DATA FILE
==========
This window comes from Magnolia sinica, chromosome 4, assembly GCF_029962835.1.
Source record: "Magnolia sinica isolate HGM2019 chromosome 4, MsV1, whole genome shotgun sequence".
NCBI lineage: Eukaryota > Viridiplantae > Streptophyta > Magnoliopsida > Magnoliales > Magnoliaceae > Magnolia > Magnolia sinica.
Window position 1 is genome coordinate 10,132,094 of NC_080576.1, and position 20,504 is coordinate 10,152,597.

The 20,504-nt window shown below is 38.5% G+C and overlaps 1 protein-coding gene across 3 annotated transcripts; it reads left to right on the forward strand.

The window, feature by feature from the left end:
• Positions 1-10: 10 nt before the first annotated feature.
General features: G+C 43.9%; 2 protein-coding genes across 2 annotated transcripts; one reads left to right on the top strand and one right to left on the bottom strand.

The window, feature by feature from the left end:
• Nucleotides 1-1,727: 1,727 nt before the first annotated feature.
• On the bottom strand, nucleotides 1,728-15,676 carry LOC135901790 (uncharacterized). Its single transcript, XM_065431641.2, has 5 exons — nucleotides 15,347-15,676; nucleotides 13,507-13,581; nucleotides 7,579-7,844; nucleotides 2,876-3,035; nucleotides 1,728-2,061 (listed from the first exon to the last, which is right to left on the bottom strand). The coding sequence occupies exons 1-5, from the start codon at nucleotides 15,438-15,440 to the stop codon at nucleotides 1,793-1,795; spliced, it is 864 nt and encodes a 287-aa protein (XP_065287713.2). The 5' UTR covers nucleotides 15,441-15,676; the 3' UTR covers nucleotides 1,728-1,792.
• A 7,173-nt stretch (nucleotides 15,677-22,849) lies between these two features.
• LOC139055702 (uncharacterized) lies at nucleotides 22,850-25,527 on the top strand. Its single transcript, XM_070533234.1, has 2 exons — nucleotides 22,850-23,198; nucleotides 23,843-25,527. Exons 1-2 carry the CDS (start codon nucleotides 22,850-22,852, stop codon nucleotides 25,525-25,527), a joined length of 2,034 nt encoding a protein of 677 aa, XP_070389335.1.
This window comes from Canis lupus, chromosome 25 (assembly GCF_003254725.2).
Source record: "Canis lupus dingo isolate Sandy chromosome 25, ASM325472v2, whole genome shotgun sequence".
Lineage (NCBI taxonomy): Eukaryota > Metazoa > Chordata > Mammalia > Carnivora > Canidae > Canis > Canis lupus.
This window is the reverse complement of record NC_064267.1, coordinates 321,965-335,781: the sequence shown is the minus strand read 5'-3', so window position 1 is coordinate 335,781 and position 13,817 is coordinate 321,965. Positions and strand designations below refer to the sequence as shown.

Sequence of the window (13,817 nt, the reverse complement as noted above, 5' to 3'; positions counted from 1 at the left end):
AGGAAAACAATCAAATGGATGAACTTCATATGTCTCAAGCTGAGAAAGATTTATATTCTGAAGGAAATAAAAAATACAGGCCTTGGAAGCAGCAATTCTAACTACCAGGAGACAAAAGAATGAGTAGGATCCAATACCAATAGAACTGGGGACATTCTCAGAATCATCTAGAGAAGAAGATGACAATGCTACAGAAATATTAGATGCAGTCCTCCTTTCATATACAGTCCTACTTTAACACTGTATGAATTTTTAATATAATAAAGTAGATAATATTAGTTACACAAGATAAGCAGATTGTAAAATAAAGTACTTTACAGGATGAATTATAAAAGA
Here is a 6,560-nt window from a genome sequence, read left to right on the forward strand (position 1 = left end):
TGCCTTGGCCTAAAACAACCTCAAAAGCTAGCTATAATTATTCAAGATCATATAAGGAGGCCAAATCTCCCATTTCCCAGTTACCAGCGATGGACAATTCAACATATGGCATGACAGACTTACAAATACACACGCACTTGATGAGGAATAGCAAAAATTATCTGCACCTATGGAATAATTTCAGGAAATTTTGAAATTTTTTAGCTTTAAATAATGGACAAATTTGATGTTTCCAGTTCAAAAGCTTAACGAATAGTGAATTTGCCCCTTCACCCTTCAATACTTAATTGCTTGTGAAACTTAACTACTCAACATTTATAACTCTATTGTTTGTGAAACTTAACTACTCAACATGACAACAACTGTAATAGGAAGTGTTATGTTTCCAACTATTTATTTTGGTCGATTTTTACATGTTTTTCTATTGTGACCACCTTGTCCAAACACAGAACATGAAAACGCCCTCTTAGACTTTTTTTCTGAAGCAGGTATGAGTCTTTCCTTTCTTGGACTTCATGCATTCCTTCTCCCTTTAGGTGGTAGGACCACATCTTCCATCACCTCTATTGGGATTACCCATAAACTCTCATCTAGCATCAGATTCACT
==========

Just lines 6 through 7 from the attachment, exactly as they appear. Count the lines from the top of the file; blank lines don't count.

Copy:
The window, feature by feature from the left end:
• Positions 1-10: 10 nt before the first annotated feature.